My parents came of age during the rise of major American music festivals such as Woodstock, beginning in the 1960s and extending through the 1970s. As a child, I imagined that they attended them all, relishing the image of tie-dyed mom and dad living their best van life, bouncing from venue to venue across the country as their own stories of young adulthood tracked alongside those of legends.
The truth, however, is closer to most people’s truth, aside from hardcore Dead Heads and festival fanatics: My parents attended periodic live performances, and even saw a handful of icons, but they also led day-to-day lives whose details didn’t always mesh with the free-spirited folklore I had crafted in my mind.
But it can’t all be chalked up to childish imagination. My parents played a role in feeding that mythology, in part by taking me to countless music festivals and live performances, small and large, beginning basically at birth, and peppering me with nostalgic tales of bygone concert days from their youth.
Those outings, from sold-out amphitheaters to picnics at the park with local aspiring artists, imbued me not only with a love for music but also an appreciation for its power to bring people together, to transcend and unite. Of the pandemic’s many casualties, the loss of live music isn’t among the most important. But it’s still significant: Many felt the absence deeply, because they missed the music but especially because they longed for the sense of community, of shared experience.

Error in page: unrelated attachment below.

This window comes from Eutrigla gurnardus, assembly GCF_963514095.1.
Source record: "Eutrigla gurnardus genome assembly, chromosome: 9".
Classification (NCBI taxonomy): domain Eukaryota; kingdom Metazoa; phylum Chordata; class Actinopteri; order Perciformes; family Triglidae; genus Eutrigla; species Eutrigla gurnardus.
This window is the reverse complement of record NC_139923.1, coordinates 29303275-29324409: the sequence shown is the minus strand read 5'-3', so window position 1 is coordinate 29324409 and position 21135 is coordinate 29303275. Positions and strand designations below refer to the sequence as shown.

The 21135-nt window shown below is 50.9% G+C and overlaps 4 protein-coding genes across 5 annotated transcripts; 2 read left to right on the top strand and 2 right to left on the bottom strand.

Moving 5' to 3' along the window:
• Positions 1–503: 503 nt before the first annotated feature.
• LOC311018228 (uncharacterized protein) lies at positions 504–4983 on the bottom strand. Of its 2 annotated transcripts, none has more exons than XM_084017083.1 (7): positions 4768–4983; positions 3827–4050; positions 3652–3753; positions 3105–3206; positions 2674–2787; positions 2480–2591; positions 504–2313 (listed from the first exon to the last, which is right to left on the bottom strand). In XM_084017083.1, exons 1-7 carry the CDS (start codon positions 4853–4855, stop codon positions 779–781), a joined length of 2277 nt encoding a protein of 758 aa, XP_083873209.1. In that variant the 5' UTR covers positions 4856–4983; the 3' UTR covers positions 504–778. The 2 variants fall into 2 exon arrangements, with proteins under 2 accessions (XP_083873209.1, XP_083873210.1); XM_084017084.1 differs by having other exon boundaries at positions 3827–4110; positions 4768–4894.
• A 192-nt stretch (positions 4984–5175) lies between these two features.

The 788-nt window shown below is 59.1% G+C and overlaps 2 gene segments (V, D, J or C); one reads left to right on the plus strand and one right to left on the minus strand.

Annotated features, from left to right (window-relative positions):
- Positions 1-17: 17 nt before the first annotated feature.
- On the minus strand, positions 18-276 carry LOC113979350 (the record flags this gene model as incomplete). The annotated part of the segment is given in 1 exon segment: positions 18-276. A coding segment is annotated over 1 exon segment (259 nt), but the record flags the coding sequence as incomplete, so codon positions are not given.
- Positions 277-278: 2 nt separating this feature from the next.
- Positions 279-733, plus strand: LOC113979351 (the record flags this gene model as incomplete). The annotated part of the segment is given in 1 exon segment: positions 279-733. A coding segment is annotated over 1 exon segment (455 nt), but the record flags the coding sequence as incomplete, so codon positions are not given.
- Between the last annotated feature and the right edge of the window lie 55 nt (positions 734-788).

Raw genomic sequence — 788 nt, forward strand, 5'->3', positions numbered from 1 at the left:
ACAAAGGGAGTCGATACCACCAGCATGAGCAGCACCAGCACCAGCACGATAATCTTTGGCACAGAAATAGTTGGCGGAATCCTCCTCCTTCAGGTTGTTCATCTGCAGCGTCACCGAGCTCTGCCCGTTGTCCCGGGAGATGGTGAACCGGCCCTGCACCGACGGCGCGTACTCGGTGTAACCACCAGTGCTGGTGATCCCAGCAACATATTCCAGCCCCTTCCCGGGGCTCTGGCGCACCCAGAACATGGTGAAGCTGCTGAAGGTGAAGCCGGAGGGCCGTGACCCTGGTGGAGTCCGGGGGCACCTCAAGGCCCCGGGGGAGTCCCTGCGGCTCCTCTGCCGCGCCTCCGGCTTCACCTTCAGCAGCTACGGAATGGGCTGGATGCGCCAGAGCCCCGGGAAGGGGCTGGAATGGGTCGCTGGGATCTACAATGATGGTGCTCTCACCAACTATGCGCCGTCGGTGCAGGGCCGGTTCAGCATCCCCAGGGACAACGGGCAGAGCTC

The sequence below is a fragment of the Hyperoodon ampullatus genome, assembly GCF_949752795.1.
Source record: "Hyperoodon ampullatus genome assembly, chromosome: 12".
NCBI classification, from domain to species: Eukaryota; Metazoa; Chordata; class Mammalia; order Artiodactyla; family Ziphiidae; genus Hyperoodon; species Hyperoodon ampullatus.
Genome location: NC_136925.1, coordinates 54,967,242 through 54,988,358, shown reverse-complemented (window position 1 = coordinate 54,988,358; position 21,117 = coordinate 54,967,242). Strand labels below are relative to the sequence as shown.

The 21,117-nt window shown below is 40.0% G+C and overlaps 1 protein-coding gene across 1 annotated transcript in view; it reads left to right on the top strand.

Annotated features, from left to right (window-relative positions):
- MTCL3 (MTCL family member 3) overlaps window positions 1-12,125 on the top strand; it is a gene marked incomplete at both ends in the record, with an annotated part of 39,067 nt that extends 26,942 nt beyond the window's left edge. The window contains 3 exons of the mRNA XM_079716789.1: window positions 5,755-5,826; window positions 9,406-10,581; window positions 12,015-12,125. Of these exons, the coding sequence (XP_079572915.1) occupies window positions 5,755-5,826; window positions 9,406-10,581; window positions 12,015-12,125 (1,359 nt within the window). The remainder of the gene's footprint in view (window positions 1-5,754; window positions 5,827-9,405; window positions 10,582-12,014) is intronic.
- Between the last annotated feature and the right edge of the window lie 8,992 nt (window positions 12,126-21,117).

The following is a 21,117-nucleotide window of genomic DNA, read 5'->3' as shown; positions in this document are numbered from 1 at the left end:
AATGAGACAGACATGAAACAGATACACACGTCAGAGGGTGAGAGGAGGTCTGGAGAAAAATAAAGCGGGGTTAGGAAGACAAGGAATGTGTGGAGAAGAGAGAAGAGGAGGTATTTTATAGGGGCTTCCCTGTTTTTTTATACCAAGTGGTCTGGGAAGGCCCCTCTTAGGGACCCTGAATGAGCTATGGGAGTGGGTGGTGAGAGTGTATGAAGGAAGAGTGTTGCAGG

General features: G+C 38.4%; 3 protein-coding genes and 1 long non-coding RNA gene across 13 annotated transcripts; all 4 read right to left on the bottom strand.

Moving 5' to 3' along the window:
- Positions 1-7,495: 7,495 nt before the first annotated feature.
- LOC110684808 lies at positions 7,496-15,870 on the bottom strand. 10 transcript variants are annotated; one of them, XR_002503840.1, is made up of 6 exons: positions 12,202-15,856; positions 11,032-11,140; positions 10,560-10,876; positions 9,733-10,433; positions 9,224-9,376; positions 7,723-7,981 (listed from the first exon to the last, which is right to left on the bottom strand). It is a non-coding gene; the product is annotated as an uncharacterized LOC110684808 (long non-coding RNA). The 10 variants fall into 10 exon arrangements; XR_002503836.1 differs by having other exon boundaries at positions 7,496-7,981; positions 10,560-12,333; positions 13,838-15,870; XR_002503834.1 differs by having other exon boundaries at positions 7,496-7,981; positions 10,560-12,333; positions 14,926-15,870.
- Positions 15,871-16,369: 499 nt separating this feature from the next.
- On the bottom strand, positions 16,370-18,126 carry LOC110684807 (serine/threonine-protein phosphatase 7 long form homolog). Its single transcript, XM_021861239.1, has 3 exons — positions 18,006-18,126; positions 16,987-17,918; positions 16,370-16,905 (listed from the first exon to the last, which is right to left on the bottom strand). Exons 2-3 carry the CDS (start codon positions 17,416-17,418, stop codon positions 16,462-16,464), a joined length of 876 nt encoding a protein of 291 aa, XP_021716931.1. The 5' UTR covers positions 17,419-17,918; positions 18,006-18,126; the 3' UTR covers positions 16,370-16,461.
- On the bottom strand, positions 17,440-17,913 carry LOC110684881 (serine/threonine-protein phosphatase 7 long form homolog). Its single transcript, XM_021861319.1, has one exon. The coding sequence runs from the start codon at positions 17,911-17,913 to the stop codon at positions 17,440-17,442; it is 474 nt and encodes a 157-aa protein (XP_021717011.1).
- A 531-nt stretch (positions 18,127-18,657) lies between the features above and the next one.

Now, as COVID-19 cases tick down and vaccinations ramp up, festivals are coming back online in Montana and other states, and a relatively sparse rotation of week-to-week live shows at local venues is filling out more robustly. The biggest news is the revival of Under The Big Sky in Whitefish after a one-year hiatus.
Beyond intangibles such as community and cultural enrichment, the return of festivals has serious economic consequences as well. Festivals are often situated outside of smaller towns, and their impacts reverberate throughout local economies.
The Bonnaroo festival, for example, draws more than 80,000 attendees annually to a farm in Manchester, Tennessee, a town of barely 10,000 people. A 2013 study found that an average attendee spends $35 per day outside of the festival in the surrounding community, equating to about $36 million in direct sales and $15 million in indirect sales, income and jobs.
South by Southwest in Austin, Texas generates more than $200 million for the local economy each year, and a 2018 study found that the music industry is responsible for $1.4 billion annually in Colorado, with live events such as the annual ARISE music festival accounting for $489.8 million of that revenue.
Of course, a festival generates ample revenue within its borders as well. Coachella grossed $114.6 million in 2017, a record for a recurring festival franchise.
In Montana, the state office of economic development released a study in 2013 that showed “$2.8 million exchanging hands” during the three-day Red Ants Pants Music Festival, “not including secondary and tertiary economic activity.” The agency noted that the “economic impact extends beyond Meagher County,” and the festival has only grown since then.
Under The Big Sky employed 400 locals in 2019 and heavily utilized local businesses and products. As for indirect financial ripples, no hard numbers exist, but businesses reported a significant spike in activity.
Live music is good for business, and it’s good for people. For those who feel comfortable attending events this summer, a large void in their lives will be filled.
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